• Mandy BlakeMandy Blake

    Why Do Photographers Add a Watermark?

    April 24, 2014 | Posted by Mandy Blake

    You have just received the email from your family photographer that your image gallery is ready to view! So you hit the link, open up the gallery, excited to see all of the beautiful pictures of your children and family. But then you see a watermark right through the middle of each picture… CRAP.

    “Why would they put it over our faces?” you wonder aloud. “How am I supposed to share this on Facebook?” you think. Well I am here to answer those questions, and maybe a few more!

    Photographers use a watermark or logo on their images for a variety of reasons. Primarily, it is added to identify the image as their own for copyright purposes, to protect against image theft. In this internet generation, with social media permeating almost every corner of the world, protecting original work is harder and more important than ever.

    Believe it or not, many photographers have their images stolen every day. By large corporations looking to save a dollar or two on the photography budget, by meme-makers to accompany hilarious quotes and even by other photographers who are trying to add some shine to their less-shiny portfolios.

    “But I paid for these photos, I am not trying steal them!” you protest. Of course not! You are going to order beautiful prints for your home and maybe some digital images to archive. But if that watermark wasn’t there, maybe you would want to save your favorite image and use it as your cover photo or profile picture…

    Now photographers LOVE when you are proud and happy to share the images they captured of your family. Until your one random Facebook friend – you know, that one that you added when you became new besties at the yoga retreat after a few glasses of organic red wine (we all have one, it’s okay) – well she thinks that that picture of your kid is SUPER cute and saves it to her desktop. And then she shows her photographer friend (we all have one of those too), who thinks it is SPECTACULAR, so much so, in fact, that she puts it in her portfolio. And voila, image stolen!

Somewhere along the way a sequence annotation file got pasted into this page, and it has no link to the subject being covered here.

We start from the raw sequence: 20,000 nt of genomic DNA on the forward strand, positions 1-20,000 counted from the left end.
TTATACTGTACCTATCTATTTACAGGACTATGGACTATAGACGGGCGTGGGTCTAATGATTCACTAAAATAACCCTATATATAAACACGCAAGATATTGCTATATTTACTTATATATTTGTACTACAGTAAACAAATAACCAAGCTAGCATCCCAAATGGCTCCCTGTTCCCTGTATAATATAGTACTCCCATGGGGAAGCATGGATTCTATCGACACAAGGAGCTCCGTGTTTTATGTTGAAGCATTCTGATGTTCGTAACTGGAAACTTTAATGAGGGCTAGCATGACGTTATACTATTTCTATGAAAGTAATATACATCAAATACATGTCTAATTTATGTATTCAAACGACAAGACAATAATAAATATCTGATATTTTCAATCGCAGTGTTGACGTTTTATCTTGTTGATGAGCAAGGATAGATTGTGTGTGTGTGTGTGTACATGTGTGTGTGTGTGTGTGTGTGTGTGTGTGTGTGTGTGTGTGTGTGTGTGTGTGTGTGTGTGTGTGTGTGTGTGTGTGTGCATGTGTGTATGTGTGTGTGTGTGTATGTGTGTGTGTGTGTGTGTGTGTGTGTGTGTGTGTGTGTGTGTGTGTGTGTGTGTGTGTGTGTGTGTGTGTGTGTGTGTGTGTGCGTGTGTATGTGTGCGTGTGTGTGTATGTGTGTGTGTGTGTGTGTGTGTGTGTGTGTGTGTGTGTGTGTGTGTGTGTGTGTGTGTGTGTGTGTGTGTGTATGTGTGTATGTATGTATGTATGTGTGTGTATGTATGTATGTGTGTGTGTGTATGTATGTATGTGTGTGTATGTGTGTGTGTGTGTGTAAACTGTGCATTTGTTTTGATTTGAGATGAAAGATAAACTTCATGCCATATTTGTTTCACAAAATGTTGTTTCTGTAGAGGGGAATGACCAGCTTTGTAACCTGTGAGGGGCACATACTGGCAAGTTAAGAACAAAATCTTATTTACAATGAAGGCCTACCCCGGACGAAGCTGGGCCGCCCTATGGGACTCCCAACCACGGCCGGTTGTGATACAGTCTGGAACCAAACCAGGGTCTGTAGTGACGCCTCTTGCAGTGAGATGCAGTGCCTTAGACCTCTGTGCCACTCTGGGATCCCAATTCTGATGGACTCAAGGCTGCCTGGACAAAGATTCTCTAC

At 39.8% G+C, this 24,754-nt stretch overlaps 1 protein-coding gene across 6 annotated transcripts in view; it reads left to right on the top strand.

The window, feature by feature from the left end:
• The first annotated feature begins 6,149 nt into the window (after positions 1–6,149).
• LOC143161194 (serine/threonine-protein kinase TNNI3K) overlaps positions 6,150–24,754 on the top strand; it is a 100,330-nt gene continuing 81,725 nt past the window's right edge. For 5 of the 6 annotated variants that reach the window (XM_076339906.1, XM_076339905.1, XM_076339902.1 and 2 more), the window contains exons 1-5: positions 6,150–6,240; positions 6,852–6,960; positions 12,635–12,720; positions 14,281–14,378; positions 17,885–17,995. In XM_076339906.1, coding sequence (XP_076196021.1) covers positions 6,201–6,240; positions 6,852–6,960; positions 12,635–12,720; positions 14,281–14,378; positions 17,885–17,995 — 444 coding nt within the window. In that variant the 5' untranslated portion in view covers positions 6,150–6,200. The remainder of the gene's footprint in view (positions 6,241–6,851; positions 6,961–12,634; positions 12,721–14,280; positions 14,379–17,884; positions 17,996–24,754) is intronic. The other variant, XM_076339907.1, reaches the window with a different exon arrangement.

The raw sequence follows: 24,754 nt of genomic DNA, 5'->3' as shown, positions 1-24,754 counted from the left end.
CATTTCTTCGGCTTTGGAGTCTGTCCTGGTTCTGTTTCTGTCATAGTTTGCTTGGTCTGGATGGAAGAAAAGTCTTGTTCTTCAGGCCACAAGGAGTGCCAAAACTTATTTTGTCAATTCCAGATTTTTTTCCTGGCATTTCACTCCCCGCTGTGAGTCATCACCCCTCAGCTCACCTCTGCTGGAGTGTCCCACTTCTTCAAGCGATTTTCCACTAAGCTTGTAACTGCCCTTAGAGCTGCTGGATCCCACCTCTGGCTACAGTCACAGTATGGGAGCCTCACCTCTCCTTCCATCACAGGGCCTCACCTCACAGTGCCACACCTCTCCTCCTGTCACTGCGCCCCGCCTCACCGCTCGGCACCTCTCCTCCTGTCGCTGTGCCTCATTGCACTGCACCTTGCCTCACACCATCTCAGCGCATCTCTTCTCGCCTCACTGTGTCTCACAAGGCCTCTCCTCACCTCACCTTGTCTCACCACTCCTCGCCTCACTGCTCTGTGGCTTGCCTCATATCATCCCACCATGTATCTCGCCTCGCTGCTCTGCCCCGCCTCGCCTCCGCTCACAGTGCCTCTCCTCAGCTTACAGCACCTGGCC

But if your photographer had given you a watermarked image, with their logo or information clearly visible, this whole scenario would be a lot less likely. Your family or children won’t be shared somewhere in cyberspace without your knowledge or the knowledge of your photographer. WIN-WIN!

    “Well, does it have to be over our faces?” Well, yes and no. Often when your photographer has added a watermark that is large or obstructive, it is because you will be ordering images or image files at a later date and the ones in the gallery are simply for review and selection. We want you to have the very best products that we offer, gorgeous prints and stunning digital files to print for your home. And that web-sized, low resolution file in the gallery is not exactly the BEST. Many times I have seen the situation where a well-meaning, over-enthusiastic parent or grandparent takes a screen shot of their favorite gallery photo and then prints it out proudly, only to realize that it suddenly looks fuzzy or the colors are weird. And that is definitely not the type of product your photographer wants you to leave with! So that is why the watermark can sometimes be found running over-top of the smiles of your darling children and semi-
    cooperative hubby!

    Here are a couple of examples of what you may see in a gallery, showing the watermark through a large portion or the center of the image:

    If you want to be able to share your new, lovely images on the internet, be sure to ask your photographer if he/she could provide a watermarked, web-ready image for sharing. I am willing to be that most photographers will be very happy to accommodate this AWESOME request!

    Here are a couple of examples of what you may commonly see for the watermarking of web-sharing images:

    So the bottom line is this: Watermarks are there to protect both the photographer and YOU. Having a watermarked image on display on the web guarantees that everyone knows that the image is the copyrighted property of your photographer and also it helps to deter that over-sharing yoga “friend” won’t be hanging a photo of your child on her fridge!